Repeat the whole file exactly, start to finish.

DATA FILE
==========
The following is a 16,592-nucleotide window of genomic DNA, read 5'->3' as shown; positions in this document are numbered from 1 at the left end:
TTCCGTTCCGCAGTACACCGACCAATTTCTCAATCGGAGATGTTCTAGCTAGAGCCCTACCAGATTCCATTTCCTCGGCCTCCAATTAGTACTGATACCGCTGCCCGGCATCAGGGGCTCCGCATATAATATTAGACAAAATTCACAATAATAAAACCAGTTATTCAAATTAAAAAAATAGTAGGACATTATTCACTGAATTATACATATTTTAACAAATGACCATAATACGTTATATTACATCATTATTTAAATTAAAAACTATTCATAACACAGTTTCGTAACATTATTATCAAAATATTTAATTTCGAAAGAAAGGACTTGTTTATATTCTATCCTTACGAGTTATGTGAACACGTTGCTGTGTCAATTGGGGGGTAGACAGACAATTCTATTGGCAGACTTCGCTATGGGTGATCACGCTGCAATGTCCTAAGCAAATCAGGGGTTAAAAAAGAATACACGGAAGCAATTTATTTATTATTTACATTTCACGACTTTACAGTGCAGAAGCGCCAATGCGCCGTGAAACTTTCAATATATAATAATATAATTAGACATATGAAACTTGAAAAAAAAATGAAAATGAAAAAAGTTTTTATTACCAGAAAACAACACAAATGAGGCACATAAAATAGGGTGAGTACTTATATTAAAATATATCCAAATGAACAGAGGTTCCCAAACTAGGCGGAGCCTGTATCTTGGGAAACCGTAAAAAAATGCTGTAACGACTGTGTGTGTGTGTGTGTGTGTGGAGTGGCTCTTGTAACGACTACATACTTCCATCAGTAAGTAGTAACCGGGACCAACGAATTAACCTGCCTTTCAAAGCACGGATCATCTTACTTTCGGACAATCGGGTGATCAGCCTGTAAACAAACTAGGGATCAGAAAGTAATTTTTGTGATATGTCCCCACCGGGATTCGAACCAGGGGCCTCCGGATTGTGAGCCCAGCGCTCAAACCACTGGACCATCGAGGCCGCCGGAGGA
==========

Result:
The following is a 16,592-nucleotide window of genomic DNA, read 5'->3' as shown; positions in this document are numbered from 1 at the left end:
TTCCGTTCCGCAGTACACCGACCAATTTCTCAATCGGAGATGTTCTAGCTAGAGCCCTACCAGATTCCATTTCCTCGGCCTCCAATTAGTACTGATACCGCTGCCCGGCATCAGGGGCTCCGCATATAATATTAGACAAAATTCACAATAATAAAACCAGTTATTCAAATTAAAAAAATAGTAGGACATTATTCACTGAATTATACATATTTTAACAAATGACCATAATACGTTATATTACATCATTATTTAAATTAAAAACTATTCATAACACAGTTTCGTAACATTATTATCAAAATATTTAATTTCGAAAGAAAGGACTTGTTTATATTCTATCCTTACGAGTTATGTGAACACGTTGCTGTGTCAATTGGGGGGTAGACAGACAATTCTATTGGCAGACTTCGCTATGGGTGATCACGCTGCAATGTCCTAAGCAAATCAGGGGTTAAAAAAGAATACACGGAAGCAATTTATTTATTATTTACATTTCACGACTTTACAGTGCAGAAGCGCCAATGCGCCGTGAAACTTTCAATATATAATAATATAATTAGACATATGAAACTTGAAAAAAAAATGAAAATGAAAAAAGTTTTTATTACCAGAAAACAACACAAATGAGGCACATAAAATAGGGTGAGTACTTATATTAAAATATATCCAAATGAACAGAGGTTCCCAAACTAGGCGGAGCCTGTATCTTGGGAAACCGTAAAAAAATGCTGTAACGACTGTGTGTGTGTGTGTGTGTGTGGAGTGGCTCTTGTAACGACTACATACTTCCATCAGTAAGTAGTAACCGGGACCAACGAATTAACCTGCCTTTCAAAGCACGGATCATCTTACTTTCGGACAATCGGGTGATCAGCCTGTAAACAAACTAGGGATCAGAAAGTAATTTTTGTGATATGTCCCCACCGGGATTCGAACCAGGGGCCTCCGGATTGTGAGCCCAGCGCTCAAACCACTGGACCATCGAGGCCGCCGGAGGA